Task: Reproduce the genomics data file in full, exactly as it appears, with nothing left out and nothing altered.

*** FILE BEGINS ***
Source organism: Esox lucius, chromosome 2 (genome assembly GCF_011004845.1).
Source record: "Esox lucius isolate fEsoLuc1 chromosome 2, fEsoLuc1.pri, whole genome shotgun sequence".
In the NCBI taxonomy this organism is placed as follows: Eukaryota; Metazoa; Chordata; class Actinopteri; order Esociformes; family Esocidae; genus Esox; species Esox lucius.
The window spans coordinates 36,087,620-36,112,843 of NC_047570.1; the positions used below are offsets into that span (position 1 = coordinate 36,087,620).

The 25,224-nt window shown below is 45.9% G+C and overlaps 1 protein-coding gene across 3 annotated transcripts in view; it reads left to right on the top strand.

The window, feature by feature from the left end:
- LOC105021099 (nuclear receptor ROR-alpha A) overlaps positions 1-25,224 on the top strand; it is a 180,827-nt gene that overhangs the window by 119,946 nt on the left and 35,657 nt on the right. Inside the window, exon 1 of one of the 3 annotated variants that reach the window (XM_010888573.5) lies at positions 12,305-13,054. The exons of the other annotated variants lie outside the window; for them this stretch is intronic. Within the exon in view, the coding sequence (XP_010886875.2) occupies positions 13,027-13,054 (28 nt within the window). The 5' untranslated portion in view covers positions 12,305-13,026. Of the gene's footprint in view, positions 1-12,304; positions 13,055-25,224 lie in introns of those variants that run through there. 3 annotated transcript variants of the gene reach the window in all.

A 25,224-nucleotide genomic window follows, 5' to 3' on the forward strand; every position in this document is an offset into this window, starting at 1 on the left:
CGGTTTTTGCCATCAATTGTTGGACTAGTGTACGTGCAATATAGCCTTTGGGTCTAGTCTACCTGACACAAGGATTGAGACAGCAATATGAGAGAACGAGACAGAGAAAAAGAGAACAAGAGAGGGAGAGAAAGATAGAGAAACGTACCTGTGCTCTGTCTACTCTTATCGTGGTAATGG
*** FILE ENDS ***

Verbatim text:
Source organism: Esox lucius, chromosome 2 (genome assembly GCF_011004845.1).
Source record: "Esox lucius isolate fEsoLuc1 chromosome 2, fEsoLuc1.pri, whole genome shotgun sequence".
In the NCBI taxonomy this organism is placed as follows: Eukaryota; Metazoa; Chordata; class Actinopteri; order Esociformes; family Esocidae; genus Esox; species Esox lucius.
The window spans coordinates 36,087,620-36,112,843 of NC_047570.1; the positions used below are offsets into that span (position 1 = coordinate 36,087,620).

The 25,224-nt window shown below is 45.9% G+C and overlaps 1 protein-coding gene across 3 annotated transcripts in view; it reads left to right on the top strand.

The window, feature by feature from the left end:
- LOC105021099 (nuclear receptor ROR-alpha A) overlaps positions 1-25,224 on the top strand; it is a 180,827-nt gene that overhangs the window by 119,946 nt on the left and 35,657 nt on the right. Inside the window, exon 1 of one of the 3 annotated variants that reach the window (XM_010888573.5) lies at positions 12,305-13,054. The exons of the other annotated variants lie outside the window; for them this stretch is intronic. Within the exon in view, the coding sequence (XP_010886875.2) occupies positions 13,027-13,054 (28 nt within the window). The 5' untranslated portion in view covers positions 12,305-13,026. Of the gene's footprint in view, positions 1-12,304; positions 13,055-25,224 lie in introns of those variants that run through there. 3 annotated transcript variants of the gene reach the window in all.

A 25,224-nucleotide genomic window follows, 5' to 3' on the forward strand; every position in this document is an offset into this window, starting at 1 on the left:
CGGTTTTTGCCATCAATTGTTGGACTAGTGTACGTGCAATATAGCCTTTGGGTCTAGTCTACCTGACACAAGGATTGAGACAGCAATATGAGAGAACGAGACAGAGAAAAAGAGAACAAGAGAGGGAGAGAAAGATAGAGAAACGTACCTGTGCTCTGTCTACTCTTATCGTGGTAATGG